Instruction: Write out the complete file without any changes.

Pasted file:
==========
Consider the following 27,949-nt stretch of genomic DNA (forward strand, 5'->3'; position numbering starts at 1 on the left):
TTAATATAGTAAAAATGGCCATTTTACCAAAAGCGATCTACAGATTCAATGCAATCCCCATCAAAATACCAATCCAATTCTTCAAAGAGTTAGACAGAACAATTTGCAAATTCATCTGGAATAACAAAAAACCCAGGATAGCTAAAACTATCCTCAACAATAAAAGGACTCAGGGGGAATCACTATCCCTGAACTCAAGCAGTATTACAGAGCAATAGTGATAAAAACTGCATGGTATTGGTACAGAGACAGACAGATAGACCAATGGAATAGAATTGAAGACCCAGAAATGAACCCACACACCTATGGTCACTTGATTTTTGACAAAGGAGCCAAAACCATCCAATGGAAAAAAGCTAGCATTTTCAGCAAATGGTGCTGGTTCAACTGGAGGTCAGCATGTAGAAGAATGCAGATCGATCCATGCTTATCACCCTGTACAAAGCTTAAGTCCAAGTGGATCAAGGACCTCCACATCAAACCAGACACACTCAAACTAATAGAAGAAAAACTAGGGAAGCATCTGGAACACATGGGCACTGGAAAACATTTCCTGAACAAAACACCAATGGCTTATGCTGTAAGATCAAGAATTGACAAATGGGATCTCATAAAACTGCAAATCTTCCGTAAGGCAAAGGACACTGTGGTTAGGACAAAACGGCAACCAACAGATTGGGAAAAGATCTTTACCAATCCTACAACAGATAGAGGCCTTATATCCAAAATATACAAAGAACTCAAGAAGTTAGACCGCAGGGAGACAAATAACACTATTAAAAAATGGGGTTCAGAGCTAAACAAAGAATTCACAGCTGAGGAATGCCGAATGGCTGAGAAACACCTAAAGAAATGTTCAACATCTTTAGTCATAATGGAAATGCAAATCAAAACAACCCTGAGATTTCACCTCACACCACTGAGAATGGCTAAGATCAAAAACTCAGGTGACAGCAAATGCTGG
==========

Consider the following 27,949-nt stretch of genomic DNA (forward strand, 5'->3'; position numbering starts at 1 on the left):
TTAATATAGTAAAAATGGCCATTTTACCAAAAGCGATCTACAGATTCAATGCAATCCCCATCAAAATACCAATCCAATTCTTCAAAGAGTTAGACAGAACAATTTGCAAATTCATCTGGAATAACAAAAAACCCAGGATAGCTAAAACTATCCTCAACAATAAAAGGACTCAGGGGGAATCACTATCCCTGAACTCAAGCAGTATTACAGAGCAATAGTGATAAAAACTGCATGGTATTGGTACAGAGACAGACAGATAGACCAATGGAATAGAATTGAAGACCCAGAAATGAACCCACACACCTATGGTCACTTGATTTTTGACAAAGGAGCCAAAACCATCCAATGGAAAAAAGCTAGCATTTTCAGCAAATGGTGCTGGTTCAACTGGAGGTCAGCATGTAGAAGAATGCAGATCGATCCATGCTTATCACCCTGTACAAAGCTTAAGTCCAAGTGGATCAAGGACCTCCACATCAAACCAGACACACTCAAACTAATAGAAGAAAAACTAGGGAAGCATCTGGAACACATGGGCACTGGAAAACATTTCCTGAACAAAACACCAATGGCTTATGCTGTAAGATCAAGAATTGACAAATGGGATCTCATAAAACTGCAAATCTTCCGTAAGGCAAAGGACACTGTGGTTAGGACAAAACGGCAACCAACAGATTGGGAAAAGATCTTTACCAATCCTACAACAGATAGAGGCCTTATATCCAAAATATACAAAGAACTCAAGAAGTTAGACCGCAGGGAGACAAATAACACTATTAAAAAATGGGGTTCAGAGCTAAACAAAGAATTCACAGCTGAGGAATGCCGAATGGCTGAGAAACACCTAAAGAAATGTTCAACATCTTTAGTCATAATGGAAATGCAAATCAAAACAACCCTGAGATTTCACCTCACACCACTGAGAATGGCTAAGATCAAAAACTCAGGTGACAGCAAATGCTGG